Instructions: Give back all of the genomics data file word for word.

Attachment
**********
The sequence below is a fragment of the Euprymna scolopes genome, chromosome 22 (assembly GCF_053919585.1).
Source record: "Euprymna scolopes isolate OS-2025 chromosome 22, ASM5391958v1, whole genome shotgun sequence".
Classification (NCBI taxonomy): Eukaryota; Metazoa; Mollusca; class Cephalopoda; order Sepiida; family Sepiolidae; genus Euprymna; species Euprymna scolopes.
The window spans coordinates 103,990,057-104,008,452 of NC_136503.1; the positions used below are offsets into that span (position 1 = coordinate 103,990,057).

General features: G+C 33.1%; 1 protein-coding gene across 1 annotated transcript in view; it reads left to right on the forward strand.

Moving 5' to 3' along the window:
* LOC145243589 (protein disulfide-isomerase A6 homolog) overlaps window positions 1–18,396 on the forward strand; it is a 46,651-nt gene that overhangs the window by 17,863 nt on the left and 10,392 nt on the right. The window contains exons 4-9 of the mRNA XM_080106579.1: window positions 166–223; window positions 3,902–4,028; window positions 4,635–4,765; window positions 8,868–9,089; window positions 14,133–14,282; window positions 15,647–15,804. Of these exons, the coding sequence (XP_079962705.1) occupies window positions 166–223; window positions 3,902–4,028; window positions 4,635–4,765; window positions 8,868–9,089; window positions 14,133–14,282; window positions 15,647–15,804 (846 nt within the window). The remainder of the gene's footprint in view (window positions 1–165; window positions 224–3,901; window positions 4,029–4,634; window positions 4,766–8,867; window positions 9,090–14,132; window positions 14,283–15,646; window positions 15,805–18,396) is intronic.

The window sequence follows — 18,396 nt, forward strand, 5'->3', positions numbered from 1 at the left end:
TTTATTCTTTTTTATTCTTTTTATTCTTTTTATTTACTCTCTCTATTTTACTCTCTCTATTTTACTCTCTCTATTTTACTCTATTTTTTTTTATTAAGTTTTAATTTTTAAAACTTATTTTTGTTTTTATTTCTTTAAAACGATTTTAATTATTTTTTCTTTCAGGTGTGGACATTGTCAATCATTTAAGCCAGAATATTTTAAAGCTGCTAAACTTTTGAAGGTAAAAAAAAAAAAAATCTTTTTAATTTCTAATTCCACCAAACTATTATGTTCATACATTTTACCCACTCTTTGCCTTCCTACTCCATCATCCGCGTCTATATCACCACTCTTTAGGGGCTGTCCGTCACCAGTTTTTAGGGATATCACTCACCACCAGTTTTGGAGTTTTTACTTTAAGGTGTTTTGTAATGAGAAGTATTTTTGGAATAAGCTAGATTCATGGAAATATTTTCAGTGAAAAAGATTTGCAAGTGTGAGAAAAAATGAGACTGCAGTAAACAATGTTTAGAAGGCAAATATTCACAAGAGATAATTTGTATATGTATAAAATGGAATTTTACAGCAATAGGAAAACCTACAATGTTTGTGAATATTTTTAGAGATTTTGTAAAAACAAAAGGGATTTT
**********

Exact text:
The sequence below is a fragment of the Euprymna scolopes genome, chromosome 22 (assembly GCF_053919585.1).
Source record: "Euprymna scolopes isolate OS-2025 chromosome 22, ASM5391958v1, whole genome shotgun sequence".
Classification (NCBI taxonomy): Eukaryota; Metazoa; Mollusca; class Cephalopoda; order Sepiida; family Sepiolidae; genus Euprymna; species Euprymna scolopes.
The window spans coordinates 103,990,057-104,008,452 of NC_136503.1; the positions used below are offsets into that span (position 1 = coordinate 103,990,057).

General features: G+C 33.1%; 1 protein-coding gene across 1 annotated transcript in view; it reads left to right on the forward strand.

Moving 5' to 3' along the window:
* LOC145243589 (protein disulfide-isomerase A6 homolog) overlaps window positions 1–18,396 on the forward strand; it is a 46,651-nt gene that overhangs the window by 17,863 nt on the left and 10,392 nt on the right. The window contains exons 4-9 of the mRNA XM_080106579.1: window positions 166–223; window positions 3,902–4,028; window positions 4,635–4,765; window positions 8,868–9,089; window positions 14,133–14,282; window positions 15,647–15,804. Of these exons, the coding sequence (XP_079962705.1) occupies window positions 166–223; window positions 3,902–4,028; window positions 4,635–4,765; window positions 8,868–9,089; window positions 14,133–14,282; window positions 15,647–15,804 (846 nt within the window). The remainder of the gene's footprint in view (window positions 1–165; window positions 224–3,901; window positions 4,029–4,634; window positions 4,766–8,867; window positions 9,090–14,132; window positions 14,283–15,646; window positions 15,805–18,396) is intronic.

The window sequence follows — 18,396 nt, forward strand, 5'->3', positions numbered from 1 at the left end:
TTTATTCTTTTTTATTCTTTTTATTCTTTTTATTTACTCTCTCTATTTTACTCTCTCTATTTTACTCTCTCTATTTTACTCTATTTTTTTTTATTAAGTTTTAATTTTTAAAACTTATTTTTGTTTTTATTTCTTTAAAACGATTTTAATTATTTTTTCTTTCAGGTGTGGACATTGTCAATCATTTAAGCCAGAATATTTTAAAGCTGCTAAACTTTTGAAGGTAAAAAAAAAAAAAATCTTTTTAATTTCTAATTCCACCAAACTATTATGTTCATACATTTTACCCACTCTTTGCCTTCCTACTCCATCATCCGCGTCTATATCACCACTCTTTAGGGGCTGTCCGTCACCAGTTTTTAGGGATATCACTCACCACCAGTTTTGGAGTTTTTACTTTAAGGTGTTTTGTAATGAGAAGTATTTTTGGAATAAGCTAGATTCATGGAAATATTTTCAGTGAAAAAGATTTGCAAGTGTGAGAAAAAATGAGACTGCAGTAAACAATGTTTAGAAGGCAAATATTCACAAGAGATAATTTGTATATGTATAAAATGGAATTTTACAGCAATAGGAAAACCTACAATGTTTGTGAATATTTTTAGAGATTTTGTAAAAACAAAAGGGATTTT